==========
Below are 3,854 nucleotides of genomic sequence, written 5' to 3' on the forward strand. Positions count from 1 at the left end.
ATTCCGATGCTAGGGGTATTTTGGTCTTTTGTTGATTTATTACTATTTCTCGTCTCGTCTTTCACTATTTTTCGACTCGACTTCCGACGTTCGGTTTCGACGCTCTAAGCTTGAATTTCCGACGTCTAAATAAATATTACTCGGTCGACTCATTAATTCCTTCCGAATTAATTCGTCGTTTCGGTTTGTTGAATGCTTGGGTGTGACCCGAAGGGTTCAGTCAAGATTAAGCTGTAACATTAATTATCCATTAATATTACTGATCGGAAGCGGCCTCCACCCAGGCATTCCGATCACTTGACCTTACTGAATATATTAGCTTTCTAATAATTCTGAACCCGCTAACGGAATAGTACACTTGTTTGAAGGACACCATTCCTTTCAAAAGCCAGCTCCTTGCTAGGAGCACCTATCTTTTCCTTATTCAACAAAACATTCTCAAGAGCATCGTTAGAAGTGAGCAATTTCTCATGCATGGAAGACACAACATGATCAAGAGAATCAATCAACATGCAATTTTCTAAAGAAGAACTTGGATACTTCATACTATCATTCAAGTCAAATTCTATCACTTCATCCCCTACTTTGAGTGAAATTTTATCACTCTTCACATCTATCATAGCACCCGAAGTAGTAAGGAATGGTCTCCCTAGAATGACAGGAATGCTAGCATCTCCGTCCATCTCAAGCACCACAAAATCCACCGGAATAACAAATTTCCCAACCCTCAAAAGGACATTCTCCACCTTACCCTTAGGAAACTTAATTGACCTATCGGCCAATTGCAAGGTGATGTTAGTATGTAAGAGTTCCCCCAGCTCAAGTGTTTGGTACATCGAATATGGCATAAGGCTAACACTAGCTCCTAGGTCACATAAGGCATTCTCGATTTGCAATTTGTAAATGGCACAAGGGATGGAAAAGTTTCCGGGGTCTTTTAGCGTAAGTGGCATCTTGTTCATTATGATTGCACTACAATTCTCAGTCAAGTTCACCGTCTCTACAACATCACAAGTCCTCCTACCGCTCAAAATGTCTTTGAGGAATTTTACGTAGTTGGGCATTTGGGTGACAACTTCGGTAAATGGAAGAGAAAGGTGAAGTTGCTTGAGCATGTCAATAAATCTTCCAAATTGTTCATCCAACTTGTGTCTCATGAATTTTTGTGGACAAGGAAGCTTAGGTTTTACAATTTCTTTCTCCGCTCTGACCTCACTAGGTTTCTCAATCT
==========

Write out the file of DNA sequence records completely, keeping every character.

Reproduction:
Below are 3,854 nucleotides of genomic sequence, written 5' to 3' on the forward strand. Positions count from 1 at the left end.
ATTCCGATGCTAGGGGTATTTTGGTCTTTTGTTGATTTATTACTATTTCTCGTCTCGTCTTTCACTATTTTTCGACTCGACTTCCGACGTTCGGTTTCGACGCTCTAAGCTTGAATTTCCGACGTCTAAATAAATATTACTCGGTCGACTCATTAATTCCTTCCGAATTAATTCGTCGTTTCGGTTTGTTGAATGCTTGGGTGTGACCCGAAGGGTTCAGTCAAGATTAAGCTGTAACATTAATTATCCATTAATATTACTGATCGGAAGCGGCCTCCACCCAGGCATTCCGATCACTTGACCTTACTGAATATATTAGCTTTCTAATAATTCTGAACCCGCTAACGGAATAGTACACTTGTTTGAAGGACACCATTCCTTTCAAAAGCCAGCTCCTTGCTAGGAGCACCTATCTTTTCCTTATTCAACAAAACATTCTCAAGAGCATCGTTAGAAGTGAGCAATTTCTCATGCATGGAAGACACAACATGATCAAGAGAATCAATCAACATGCAATTTTCTAAAGAAGAACTTGGATACTTCATACTATCATTCAAGTCAAATTCTATCACTTCATCCCCTACTTTGAGTGAAATTTTATCACTCTTCACATCTATCATAGCACCCGAAGTAGTAAGGAATGGTCTCCCTAGAATGACAGGAATGCTAGCATCTCCGTCCATCTCAAGCACCACAAAATCCACCGGAATAACAAATTTCCCAACCCTCAAAAGGACATTCTCCACCTTACCCTTAGGAAACTTAATTGACCTATCGGCCAATTGCAAGGTGATGTTAGTATGTAAGAGTTCCCCCAGCTCAAGTGTTTGGTACATCGAATATGGCATAAGGCTAACACTAGCTCCTAGGTCACATAAGGCATTCTCGATTTGCAATTTGTAAATGGCACAAGGGATGGAAAAGTTTCCGGGGTCTTTTAGCGTAAGTGGCATCTTGTTCATTATGATTGCACTACAATTCTCAGTCAAGTTCACCGTCTCTACAACATCACAAGTCCTCCTACCGCTCAAAATGTCTTTGAGGAATTTTACGTAGTTGGGCATTTGGGTGACAACTTCGGTAAATGGAAGAGAAAGGTGAAGTTGCTTGAGCATGTCAATAAATCTTCCAAATTGTTCATCCAACTTGTGTCTCATGAATTTTTGTGGACAAGGAAGCTTAGGTTTTACAATTTCTTTCTCCGCTCTGACCTCACTAGGTTTCTCAATCT